6.7. Registration of the company, Syntech Limited, had not been completed at the time of the purchase of the disputed domain name so the transfer was made or intended to be made to Mr Thornton and held in an account with Freeparking Limited. Upon registration of Syntech Limited, the disputed domain name was to be transferred to that company. Syntech Limited will be selling online software applications which is the same business carried on by the previous owner of the disputed domain name. Accordingly, this business will not be in conflict with the Complainant's trade marks.

6.8. The Respondent has already assured the Complainant of this and has offered to provide undertakings that it would not use the disputed domain name in a manner which breached the Complainant's trade mark.

6.9. The domain name has been in legitimate use for some years since April 1997. It is intended to be used by the Respondent for the same use. Accordingly, claims of parking and blocking are not valid. The Complainant has not provided full disclosure. The Respondent's lawyers offered to provide undertakings that the Respondent would not breach any trade mark.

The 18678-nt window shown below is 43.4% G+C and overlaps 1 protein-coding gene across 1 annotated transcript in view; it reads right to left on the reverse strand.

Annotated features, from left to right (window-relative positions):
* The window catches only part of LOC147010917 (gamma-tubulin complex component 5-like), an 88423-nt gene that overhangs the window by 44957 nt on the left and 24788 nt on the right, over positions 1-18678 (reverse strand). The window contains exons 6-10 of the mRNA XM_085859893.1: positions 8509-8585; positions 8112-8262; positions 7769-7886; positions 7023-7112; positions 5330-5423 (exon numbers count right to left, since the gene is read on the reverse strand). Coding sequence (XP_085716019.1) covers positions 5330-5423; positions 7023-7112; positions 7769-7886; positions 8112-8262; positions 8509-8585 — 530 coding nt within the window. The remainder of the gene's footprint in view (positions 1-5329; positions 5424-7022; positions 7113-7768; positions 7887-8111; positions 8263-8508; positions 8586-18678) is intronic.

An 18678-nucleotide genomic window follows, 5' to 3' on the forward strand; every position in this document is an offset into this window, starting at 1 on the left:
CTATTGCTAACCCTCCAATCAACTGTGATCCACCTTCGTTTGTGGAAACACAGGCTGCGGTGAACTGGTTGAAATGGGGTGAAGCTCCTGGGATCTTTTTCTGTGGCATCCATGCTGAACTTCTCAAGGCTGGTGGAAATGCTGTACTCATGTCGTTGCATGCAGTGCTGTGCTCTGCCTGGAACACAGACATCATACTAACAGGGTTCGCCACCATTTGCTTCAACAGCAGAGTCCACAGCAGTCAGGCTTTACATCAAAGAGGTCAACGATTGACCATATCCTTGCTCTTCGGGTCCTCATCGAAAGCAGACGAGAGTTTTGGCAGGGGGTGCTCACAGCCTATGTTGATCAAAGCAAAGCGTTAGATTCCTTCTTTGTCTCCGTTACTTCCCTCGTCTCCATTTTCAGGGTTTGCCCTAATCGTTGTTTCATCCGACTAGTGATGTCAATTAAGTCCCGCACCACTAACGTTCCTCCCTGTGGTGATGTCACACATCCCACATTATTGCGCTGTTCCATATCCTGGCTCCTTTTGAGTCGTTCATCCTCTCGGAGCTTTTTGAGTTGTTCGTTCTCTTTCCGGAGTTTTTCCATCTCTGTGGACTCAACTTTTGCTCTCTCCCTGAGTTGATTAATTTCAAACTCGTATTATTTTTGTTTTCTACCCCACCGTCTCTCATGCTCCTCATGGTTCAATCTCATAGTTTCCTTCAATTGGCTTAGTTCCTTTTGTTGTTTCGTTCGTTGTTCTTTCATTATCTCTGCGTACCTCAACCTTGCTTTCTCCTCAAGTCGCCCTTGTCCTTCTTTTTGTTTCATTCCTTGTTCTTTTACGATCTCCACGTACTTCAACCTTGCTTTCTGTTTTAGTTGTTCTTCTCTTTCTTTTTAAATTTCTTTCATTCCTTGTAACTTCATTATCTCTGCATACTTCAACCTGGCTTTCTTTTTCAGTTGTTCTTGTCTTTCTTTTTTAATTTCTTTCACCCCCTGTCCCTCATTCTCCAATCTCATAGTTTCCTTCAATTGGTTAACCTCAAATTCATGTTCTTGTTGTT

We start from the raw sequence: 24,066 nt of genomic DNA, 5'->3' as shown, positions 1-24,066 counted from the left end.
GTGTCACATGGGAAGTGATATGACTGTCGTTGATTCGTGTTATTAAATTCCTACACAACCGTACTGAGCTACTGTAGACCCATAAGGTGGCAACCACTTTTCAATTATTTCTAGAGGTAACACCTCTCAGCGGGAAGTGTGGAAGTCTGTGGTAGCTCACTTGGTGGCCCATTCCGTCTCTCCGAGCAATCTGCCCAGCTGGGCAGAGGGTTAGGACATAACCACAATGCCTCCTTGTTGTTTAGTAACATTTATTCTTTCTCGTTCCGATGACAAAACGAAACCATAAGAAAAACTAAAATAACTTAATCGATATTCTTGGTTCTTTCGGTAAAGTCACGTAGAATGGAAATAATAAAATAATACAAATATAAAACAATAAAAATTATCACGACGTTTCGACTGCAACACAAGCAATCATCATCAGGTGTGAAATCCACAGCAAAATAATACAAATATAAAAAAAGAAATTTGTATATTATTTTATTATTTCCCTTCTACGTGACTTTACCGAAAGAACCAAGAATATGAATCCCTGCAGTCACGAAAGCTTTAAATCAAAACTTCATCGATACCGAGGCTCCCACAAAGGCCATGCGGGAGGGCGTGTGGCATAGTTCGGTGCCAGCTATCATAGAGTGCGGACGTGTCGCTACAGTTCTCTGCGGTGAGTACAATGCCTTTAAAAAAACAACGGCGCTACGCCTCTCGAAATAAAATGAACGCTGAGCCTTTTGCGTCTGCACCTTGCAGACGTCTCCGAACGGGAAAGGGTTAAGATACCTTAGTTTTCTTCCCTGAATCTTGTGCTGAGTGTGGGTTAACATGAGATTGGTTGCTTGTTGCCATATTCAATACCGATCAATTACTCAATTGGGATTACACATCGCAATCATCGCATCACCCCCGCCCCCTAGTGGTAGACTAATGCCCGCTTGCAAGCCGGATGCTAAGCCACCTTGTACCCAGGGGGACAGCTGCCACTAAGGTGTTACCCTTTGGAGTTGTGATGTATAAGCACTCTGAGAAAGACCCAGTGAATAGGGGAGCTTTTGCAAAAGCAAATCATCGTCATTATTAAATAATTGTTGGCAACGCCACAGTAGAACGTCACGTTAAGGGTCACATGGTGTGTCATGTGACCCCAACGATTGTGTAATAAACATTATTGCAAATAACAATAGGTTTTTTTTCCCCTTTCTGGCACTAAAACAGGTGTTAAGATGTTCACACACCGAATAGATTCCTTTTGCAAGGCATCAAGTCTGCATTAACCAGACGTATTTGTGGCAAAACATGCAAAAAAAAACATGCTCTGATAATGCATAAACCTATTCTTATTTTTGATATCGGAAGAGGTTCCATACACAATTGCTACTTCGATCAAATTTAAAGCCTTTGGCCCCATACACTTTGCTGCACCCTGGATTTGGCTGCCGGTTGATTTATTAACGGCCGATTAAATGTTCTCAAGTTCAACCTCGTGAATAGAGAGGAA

6.10. The Respondent produced what it called two "statutory declarations". The first signed by Evan Thornton claimed that the disputed domain name was purchased and registered with Freeparking Limited with the intention that it would be transferred to Syntech Limited's control and ownership upon Syntech Limited's incorporation. The other signed by Kay Thornton, claimed that the disputed domain name will be used for the purposes of buying and selling software applications under the control of Syntech Limited and will not be used or have any association with the Complainant or its goods. These were not property statutory declarations since there was no indication that the witness was a person entitled to take statutory declarations under the Oaths & Declarations Act 1957.